Jockey Blake Spriggs believes the John Thompson-trained Grand Piano has the potential to jump-start his career in the group 1 Stradbroke Handicap and make four weeks in quarantine time well spent.
Spriggs travelled to Queensland on the weekend to start a two-week quarantine to allow him to ride Grand Piano in the June 6 feature at Eagle Farm.
The Sydney-based Novocastrian is staying with good friend and Newcastle Jockey Club's industry liaison and racing supervisor Michael Buckley at Winston Wallabies Retreat in Sheldon during quarantine, which is in place because of the COVID-19 pandemic.
Spriggs accepted the offer from Waratah Thoroughbreds boss Paul Fudge to ride Grand Piano at 51 kilograms in the Stradbroke. He was surprised late on Monday when weights were released and Grand Piano was given 49.5kg. The lowest he has ridden is 50kg. He was 53kg on Monday but he has time on his side to get it down.
Grand Piano, a three-year-old gelding, has won four of his past five starts, all in Sydney. Spriggs rode Sir John Hawkwood to a group 1 victory in The Metropolitan, and with it a Melbourne Cup start, in 2016 for Thompson and Fudge.
However, this season has not been kind to Spriggs, who had surgery to remove badly damaged meniscus in his knee in late November. He returned on March 7 but has since had only 22 rides and no wins.
He wanted to stay with fiancee and fellow hoop Rachel King in Sydney but that has limited his opportunities on the track during the pandemic. Racing NSW has restricted jockeys to nominated zones since mid-March and Spriggs has had just 14 rides in the highly competitive metro zone.
To ride Grand Piano, Spriggs will miss two weeks of racing before the Stradbroke and another two in quarantine when he returns to Sydney. However, he was keen to make the sacrifice for the opportunity after his frustrating recent spell, which included missing out on riding subsequent winner Nettoyer in the Doncaster.
"It's come at a great time," Spriggs said. "I was in the mix to ride Nettoyer in the Doncaster, it came down to Jimmy Innes and myself and I obviously missed out. That was a little bit disappointing, but I was very happy for Jimmy.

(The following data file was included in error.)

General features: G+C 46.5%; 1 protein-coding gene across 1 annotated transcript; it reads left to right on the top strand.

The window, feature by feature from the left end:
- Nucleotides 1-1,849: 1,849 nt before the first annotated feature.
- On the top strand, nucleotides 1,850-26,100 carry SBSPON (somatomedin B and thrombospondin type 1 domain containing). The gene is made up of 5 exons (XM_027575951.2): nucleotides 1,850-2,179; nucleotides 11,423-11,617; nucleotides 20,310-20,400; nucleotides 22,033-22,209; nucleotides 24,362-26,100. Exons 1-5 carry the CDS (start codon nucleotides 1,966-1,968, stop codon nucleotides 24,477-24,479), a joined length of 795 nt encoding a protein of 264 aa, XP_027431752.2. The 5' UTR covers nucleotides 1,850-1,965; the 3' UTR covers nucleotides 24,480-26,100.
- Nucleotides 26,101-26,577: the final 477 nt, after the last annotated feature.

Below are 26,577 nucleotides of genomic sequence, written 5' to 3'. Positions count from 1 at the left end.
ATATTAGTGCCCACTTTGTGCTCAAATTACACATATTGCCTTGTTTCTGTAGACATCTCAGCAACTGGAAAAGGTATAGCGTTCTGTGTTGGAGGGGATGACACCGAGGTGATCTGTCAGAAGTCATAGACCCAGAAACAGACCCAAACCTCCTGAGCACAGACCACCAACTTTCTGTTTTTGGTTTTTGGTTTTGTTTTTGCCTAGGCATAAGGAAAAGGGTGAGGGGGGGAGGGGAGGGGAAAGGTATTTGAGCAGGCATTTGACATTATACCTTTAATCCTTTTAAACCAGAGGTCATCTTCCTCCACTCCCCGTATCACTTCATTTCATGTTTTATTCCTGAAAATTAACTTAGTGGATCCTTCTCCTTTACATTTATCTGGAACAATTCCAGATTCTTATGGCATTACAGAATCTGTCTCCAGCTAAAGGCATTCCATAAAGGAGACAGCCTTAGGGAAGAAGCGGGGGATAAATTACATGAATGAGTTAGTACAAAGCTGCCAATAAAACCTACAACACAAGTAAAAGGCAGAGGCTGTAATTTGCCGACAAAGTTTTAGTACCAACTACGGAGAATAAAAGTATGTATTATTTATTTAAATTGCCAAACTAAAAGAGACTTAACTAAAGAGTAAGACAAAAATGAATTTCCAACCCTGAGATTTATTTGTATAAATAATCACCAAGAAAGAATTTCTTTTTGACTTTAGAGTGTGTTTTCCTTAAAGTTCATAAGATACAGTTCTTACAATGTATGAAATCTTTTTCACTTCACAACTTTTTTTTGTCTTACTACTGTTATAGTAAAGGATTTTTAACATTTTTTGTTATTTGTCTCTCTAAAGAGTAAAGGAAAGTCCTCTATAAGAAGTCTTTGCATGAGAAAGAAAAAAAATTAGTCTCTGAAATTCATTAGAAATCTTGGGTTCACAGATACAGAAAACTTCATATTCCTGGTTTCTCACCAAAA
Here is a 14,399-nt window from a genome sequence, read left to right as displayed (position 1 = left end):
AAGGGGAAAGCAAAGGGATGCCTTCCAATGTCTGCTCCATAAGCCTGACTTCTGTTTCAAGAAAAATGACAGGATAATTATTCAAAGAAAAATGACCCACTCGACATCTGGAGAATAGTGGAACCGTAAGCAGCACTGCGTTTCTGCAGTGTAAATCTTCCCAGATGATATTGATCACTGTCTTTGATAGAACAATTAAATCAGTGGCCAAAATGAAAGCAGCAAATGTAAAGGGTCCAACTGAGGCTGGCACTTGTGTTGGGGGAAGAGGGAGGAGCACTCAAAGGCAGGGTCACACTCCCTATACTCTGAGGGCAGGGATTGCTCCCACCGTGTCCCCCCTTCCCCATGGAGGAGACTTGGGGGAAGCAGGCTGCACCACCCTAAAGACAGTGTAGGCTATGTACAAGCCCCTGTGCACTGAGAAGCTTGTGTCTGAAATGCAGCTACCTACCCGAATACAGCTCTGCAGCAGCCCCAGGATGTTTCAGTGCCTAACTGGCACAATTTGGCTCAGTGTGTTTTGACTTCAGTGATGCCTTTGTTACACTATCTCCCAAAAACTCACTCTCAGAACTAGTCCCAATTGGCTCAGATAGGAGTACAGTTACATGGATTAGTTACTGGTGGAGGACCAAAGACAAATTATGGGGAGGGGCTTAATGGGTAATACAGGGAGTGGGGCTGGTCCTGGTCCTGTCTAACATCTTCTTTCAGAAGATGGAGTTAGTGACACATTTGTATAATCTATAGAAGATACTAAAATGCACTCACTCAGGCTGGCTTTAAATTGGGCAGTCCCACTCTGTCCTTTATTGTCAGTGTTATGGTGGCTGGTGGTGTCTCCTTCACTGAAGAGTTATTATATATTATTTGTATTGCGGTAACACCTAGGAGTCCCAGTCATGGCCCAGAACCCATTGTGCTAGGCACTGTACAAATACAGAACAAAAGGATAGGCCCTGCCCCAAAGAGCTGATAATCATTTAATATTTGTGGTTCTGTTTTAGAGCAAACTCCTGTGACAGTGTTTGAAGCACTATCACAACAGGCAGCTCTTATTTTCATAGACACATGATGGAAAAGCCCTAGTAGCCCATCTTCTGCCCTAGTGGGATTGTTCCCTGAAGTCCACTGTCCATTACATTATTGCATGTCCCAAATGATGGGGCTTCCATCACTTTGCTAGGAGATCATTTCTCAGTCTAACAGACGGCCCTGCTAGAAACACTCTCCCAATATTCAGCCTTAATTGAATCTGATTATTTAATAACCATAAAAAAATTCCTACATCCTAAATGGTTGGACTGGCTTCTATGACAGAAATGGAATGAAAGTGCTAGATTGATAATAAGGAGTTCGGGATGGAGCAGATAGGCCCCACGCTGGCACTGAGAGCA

"It was a little bit of a kick in the guts because I knew it was going to be hard work to make a positive out of this negative time [during COVID-19]. I try not to complain because there are people doing it a lot worse than me, but in terms of my career, it couldn't have come at a worse time.
"I was trying to come back from injury and didn't have any momentum to carry into the city area."
Given the setbacks, Spriggs said he was driven to "do whatever it takes to get it done" on Grand Piano.
"He just keeps stepping up to the mark and from what I'm told by form analysts in terms of ratings, he's not far off the mark at the weights," he said. "His ratings have been quite high when he's won. He only just won last start but he was still a three-year-old against the older horses and he had 56.5.
"Now he drops down against quality horses, but they are quality horses who are probably struggling to find their best form.
"It looks a race this year that could be set up for a horse like him, who's on the way up and pretty untapped. If he can put in a peak performance with that weight, he should be top four or five."
Adding to the gamble for Spriggs is the fact Grand Piano is not guaranteed a start. He believed nominations would fall away enough to get him in the race. He also hoped to pick up more rides in Brisbane and help kick-start his career back home.
"I'd love to make the most of it," he said. "I'd like to think the connections I've had success for will see that I can still get the job done with the right horse. I'm still a group 1 winner and I've got plenty of experience, so hopefully they can throw me some rides and I can show them what I can do."
Spriggs was out for three months with his knee injury but he is finally riding pain-free.
"The surgeon and physio were happy after about 10 weeks but I just felt that the extra two weeks would be beneficial long term, and at that time I wasn't in a rush to get back," he said.
"I had the injury for two years and it really plagued me the last 12 months, so I just wanted to give it the two weeks just to be certain.
"Thankfully, I haven't known about it since I've been back, which is great."
He will be clear to ride Grand Piano in work in the week leading up to the Stradbroke.